Study by the sea


Karen Backe (left) and Lindsay Faye (center), both marine science grad students, prepare a slide with a sample of phytoplankton during their biological oceanography class at The Romberg Tiburon Center on Monday, Sept. 21, 2015. (Ryan McNulty / Xpress)

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On a bright afternoon with a clear view of the Golden Gate Bridge, students traversed rocks looking for crabs, seaweed and other ocean life. The field trip to tide pools along the jetty at the San Francisco Marina Monday, Oct. 26 was a hands-on learning experience for SF State professor Dr. Edward Carpenter’s Biological Oceanography class.

“I think it’s exciting,” Carpenter said. “Seeing something with their own eyes and touching, it’s a thousand times better than reading about it in a book. They really get excited about it.”

The class also took a trip to the Hog Island Oyster Farm Sept. 30 to learn how oysters are grown and how researchers use their facility to measure ocean acidification.

Morgan Kelley, a student in the class, said she enjoys getting out of the classroom and going on field trips.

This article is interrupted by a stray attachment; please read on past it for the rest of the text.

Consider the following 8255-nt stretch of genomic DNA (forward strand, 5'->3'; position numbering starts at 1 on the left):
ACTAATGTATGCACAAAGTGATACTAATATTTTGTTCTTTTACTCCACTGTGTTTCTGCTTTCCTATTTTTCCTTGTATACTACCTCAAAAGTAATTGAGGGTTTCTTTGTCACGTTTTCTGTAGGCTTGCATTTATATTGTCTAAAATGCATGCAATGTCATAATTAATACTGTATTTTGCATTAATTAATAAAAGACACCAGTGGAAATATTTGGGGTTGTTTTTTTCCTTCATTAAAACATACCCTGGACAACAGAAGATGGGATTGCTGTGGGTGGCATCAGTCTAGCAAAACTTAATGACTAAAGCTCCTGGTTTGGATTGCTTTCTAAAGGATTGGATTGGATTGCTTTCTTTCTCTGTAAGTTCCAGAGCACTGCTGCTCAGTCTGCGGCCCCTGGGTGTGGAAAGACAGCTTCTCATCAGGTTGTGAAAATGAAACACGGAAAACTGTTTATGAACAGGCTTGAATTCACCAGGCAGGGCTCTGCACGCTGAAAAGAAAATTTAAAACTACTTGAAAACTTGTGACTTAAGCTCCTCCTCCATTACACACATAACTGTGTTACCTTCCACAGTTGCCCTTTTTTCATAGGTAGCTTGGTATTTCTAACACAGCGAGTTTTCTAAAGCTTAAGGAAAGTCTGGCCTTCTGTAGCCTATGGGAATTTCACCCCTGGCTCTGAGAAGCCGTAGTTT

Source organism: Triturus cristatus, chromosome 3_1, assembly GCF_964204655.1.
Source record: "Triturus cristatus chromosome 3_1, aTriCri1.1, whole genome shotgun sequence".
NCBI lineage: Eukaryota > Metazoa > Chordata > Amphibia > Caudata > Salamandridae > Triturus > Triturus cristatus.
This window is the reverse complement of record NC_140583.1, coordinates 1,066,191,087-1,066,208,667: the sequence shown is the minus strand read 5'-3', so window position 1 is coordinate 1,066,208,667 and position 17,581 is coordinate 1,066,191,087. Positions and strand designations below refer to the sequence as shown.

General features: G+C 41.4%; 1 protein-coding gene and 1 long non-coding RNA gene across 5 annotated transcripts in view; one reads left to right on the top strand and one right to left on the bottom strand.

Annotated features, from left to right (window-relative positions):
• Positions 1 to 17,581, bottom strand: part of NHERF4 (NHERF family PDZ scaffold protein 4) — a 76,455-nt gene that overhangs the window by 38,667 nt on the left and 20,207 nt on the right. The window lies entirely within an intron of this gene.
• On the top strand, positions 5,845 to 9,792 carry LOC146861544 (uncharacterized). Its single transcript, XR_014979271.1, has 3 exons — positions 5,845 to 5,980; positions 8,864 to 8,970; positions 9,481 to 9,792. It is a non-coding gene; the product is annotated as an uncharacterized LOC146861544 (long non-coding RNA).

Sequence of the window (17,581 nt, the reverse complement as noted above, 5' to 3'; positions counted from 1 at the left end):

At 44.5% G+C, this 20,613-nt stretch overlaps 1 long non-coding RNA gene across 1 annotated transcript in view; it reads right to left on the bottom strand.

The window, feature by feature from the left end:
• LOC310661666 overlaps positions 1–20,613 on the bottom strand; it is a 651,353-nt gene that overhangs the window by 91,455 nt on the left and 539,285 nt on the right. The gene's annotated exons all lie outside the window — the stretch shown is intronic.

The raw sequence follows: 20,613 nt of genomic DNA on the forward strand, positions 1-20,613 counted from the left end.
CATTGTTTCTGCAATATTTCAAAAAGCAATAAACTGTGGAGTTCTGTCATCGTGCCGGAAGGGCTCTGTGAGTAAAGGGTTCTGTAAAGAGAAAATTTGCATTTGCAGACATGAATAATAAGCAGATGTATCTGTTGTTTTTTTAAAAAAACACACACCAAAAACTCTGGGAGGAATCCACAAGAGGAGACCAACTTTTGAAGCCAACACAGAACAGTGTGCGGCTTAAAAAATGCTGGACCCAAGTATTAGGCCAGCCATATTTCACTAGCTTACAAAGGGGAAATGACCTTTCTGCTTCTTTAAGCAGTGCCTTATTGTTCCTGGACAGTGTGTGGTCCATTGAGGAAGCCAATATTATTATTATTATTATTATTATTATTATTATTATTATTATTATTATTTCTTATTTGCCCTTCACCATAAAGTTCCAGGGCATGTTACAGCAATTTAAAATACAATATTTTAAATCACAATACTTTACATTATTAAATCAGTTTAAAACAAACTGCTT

“They’re great,” she said. “I think without them the class would be just a ton of material and not really getting out much. So I think it makes the class. I wish that more professors did field trips, like all the time.”

The Biological Oceanography class is one of many courses held at the Romberg Tiburon Center, SF State’s off-campus marine biology center in Tiburon. The facility is on a 46-acre parcel of land, which was formerly used by the Navy as a coaling station and later as a manufacturing site for anti-torpedo and anti-submarine nets to be used at Navy bases along the West Coast and in the Pacific. It was active from World War II through the Korean War until 1958 when it ceased production.

In 1977, SF State proposed building a marine laboratory to focus on studying the San Francisco Bay. It was finished in 1978 and gets its name from the University president at the time, Paul F. Romberg.

Today, the RTC provides many classes and research projects devoted to the study of marine and coastal environments, according to their website.

“In my opinion, I try to make it – and my wife laughs at me when I say this – the best biological oceanography course in the country,” Carpenter said. “I think I have a damn good course. I don’t know anyone who has a better one.”